PINE MOUNTAIN, GEORGIA by RJ Furth
Anthony emerged late from customs at Atlanta’s Jackson-Hartfield Airport because of his lack of fingerprints. The problem is that, as a lifelong guitar player, the callouses of his left hand (he uses a pick with his right hand) cover his fingerprints, apparently a security problem that has never plagued him in the past. The arrival hall was nearly empty when he finally emerged an hour after his flight landed. We drove to Pine Mountain, Georgia, 70 miles south of Atlanta, and checked into the White Column hotel More on that later. I picked Pine Mountain as first, and only planned stop, because of its proximity to Atlanta and its history. Pine Mountain is close to Warm Springs, where Franklin Delano Roosevelt soaked in the warm natural springs after being diagnosed with polio, a condition that left him in a wheelchair for the rest of his life. The waters did not cure the polio, but FDR fell in love with the area and built a small house that became known as the Little White House, which is in the center of what is now the FDR State Park. This is a lovely part of the country, blessed with thick forests, meandering rivers and some of the friendliest people you ever met.
Pine Mountain doesn’t feel Deep Southish. It is close to Atlanta and, as importantly, is home to Calloway Gardens. Cason Calloway was a wealthy industrialist in the 1930s who amassed a fortune and built a 14,000 park that includes gardens, lakes, walking and biking trails and golf courses. The Gardens attracts a high rolling crowd which explains the bistro in Pine Mountain that features local, natural foods, a very unSouth culinary experience. We’ve only come across a few southern accents and most people seem familiar with people from the UK, so Anthony is not viewed as exotic. Tomorrow we drive into Alabama in quest of the real Deep South. Our waitress last night, though, did tell us to, “Holler if you need anything,” and said, “Her is yawl’s beer,” so we did get to hear authentic Southern talk.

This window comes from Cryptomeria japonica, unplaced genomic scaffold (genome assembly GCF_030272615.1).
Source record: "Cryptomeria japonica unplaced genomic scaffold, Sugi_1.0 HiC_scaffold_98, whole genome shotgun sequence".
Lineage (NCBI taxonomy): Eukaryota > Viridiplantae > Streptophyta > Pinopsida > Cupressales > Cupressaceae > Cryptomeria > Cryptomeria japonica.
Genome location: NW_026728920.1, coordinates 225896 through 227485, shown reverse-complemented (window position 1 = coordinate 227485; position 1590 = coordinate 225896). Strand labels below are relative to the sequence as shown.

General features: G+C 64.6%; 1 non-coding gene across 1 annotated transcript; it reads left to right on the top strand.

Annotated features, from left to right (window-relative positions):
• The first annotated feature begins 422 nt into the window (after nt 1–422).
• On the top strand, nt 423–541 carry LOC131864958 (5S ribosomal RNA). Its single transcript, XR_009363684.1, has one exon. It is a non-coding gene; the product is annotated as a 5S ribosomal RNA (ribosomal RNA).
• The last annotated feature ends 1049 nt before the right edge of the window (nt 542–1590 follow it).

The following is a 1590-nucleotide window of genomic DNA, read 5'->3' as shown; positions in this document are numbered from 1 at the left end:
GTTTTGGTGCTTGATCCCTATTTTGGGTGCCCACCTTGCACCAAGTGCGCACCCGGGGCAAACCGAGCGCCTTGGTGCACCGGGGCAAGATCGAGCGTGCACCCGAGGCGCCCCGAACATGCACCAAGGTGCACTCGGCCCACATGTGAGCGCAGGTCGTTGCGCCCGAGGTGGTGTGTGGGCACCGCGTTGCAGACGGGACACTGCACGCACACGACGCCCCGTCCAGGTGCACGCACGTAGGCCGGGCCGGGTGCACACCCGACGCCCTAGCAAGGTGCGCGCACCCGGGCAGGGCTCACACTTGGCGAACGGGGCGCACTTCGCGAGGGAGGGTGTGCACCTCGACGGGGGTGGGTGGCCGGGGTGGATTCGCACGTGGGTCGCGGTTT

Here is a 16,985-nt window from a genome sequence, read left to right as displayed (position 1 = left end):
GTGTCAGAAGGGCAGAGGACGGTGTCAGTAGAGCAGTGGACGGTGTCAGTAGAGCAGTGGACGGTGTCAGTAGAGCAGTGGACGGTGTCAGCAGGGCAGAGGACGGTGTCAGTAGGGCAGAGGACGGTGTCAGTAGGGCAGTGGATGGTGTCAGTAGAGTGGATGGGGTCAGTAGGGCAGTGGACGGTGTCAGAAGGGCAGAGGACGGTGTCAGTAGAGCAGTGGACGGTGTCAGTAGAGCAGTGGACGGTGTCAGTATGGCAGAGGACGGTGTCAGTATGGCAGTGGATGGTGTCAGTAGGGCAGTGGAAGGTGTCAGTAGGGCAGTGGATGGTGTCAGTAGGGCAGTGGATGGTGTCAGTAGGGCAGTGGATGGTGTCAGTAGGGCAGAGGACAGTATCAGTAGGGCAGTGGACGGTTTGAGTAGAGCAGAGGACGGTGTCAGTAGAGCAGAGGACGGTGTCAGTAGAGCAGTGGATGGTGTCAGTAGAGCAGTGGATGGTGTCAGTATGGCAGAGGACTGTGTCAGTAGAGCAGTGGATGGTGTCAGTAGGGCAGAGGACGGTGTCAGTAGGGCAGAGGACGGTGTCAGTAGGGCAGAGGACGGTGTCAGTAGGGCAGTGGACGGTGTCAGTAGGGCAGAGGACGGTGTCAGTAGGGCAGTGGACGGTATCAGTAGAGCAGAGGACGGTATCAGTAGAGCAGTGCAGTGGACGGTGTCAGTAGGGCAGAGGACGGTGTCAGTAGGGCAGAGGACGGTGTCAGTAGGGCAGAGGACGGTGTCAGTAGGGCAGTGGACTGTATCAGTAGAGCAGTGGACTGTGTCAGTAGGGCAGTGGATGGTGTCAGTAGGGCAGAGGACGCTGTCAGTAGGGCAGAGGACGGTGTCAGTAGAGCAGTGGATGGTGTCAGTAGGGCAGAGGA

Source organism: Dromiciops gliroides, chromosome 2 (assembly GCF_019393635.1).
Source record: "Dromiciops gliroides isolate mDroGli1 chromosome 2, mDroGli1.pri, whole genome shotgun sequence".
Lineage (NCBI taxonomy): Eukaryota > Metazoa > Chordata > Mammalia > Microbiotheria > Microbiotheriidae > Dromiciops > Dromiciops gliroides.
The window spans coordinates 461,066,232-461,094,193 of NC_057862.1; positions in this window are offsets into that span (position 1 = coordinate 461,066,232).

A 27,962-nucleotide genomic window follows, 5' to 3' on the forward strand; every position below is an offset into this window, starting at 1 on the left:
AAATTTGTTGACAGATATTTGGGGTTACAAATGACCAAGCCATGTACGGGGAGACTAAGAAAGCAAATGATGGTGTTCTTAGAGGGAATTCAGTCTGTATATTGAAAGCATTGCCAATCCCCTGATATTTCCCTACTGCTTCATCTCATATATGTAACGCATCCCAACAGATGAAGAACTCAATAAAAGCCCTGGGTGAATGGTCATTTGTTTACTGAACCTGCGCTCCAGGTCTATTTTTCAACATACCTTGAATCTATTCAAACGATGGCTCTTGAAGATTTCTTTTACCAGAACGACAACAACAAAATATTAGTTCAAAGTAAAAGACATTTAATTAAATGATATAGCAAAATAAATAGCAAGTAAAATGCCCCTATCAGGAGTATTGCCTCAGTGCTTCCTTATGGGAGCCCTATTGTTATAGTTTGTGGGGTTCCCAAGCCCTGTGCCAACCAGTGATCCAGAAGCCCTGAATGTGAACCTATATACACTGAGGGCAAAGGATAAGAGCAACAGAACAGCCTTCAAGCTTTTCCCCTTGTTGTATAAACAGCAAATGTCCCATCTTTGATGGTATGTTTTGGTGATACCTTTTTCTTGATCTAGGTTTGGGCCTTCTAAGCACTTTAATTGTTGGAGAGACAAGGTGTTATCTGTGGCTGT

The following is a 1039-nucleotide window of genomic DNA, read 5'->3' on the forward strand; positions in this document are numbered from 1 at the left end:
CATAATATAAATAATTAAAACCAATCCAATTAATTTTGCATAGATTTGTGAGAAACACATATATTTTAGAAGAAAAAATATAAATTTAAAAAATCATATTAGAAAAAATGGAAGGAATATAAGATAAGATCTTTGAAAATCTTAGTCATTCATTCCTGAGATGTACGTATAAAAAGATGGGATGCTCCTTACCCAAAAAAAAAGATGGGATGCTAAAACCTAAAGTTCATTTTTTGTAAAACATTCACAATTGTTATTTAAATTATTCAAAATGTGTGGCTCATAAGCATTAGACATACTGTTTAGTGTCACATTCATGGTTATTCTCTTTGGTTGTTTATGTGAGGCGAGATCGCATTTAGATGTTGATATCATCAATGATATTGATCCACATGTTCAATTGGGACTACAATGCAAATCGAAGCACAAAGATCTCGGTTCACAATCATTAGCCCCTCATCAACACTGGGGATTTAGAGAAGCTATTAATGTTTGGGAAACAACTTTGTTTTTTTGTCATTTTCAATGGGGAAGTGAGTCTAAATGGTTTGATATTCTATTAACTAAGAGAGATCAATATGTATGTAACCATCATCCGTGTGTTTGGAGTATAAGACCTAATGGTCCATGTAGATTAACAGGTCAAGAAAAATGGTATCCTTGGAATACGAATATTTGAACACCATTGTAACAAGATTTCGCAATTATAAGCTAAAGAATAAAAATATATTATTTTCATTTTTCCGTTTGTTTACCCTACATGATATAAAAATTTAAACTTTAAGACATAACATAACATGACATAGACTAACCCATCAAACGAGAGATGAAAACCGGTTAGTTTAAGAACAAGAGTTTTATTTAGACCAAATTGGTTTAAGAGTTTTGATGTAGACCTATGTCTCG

Anthony first suggested we visit Alabama and Mississippi two years ago. Shortly after I discovered Paul Theroux’s 2014 book Deep South. Theroux is the dean of travel writing, somebody whose books I’ve read for decades. In Deep South he mentions that most independent hotels in the South are owned and run by Patels from Gujarat in India. Gujarat is know for its businessmen and the Patels are particularly good businessmen, running establishments throughout Africa. Anthony and I kidded that we had to stay at least one Patel owned hotel. When I called to book the White Column I spoke to Jerry from Columbus, Georgia. Upon arrival Jerry greeted us and led us into the office. There on the counter was a nameplate that said Amita Patel. When I asked, Jerry said the White Column was, indeed, owned by Mr. Patel, who was away for a day or two. This morning we met Mr. Patel who was sweeping the walkway and picking up dead leaves. We got to talking and he raved about Pine Mountain and FDR State Park, then he began to tell me about FDR. As an American history teacher I was amused to be lectured to about FDR by Mr. Patel from Gujarat. Mr. Patel, an immigrant entrepreneur, clearly respected the great president and was proud of his knowledge. An American flag hangs in the hotel’s office. Along with the gun shops and barbecue joints, Mr. Patel represents the new South. Anthony and I are off to a good start.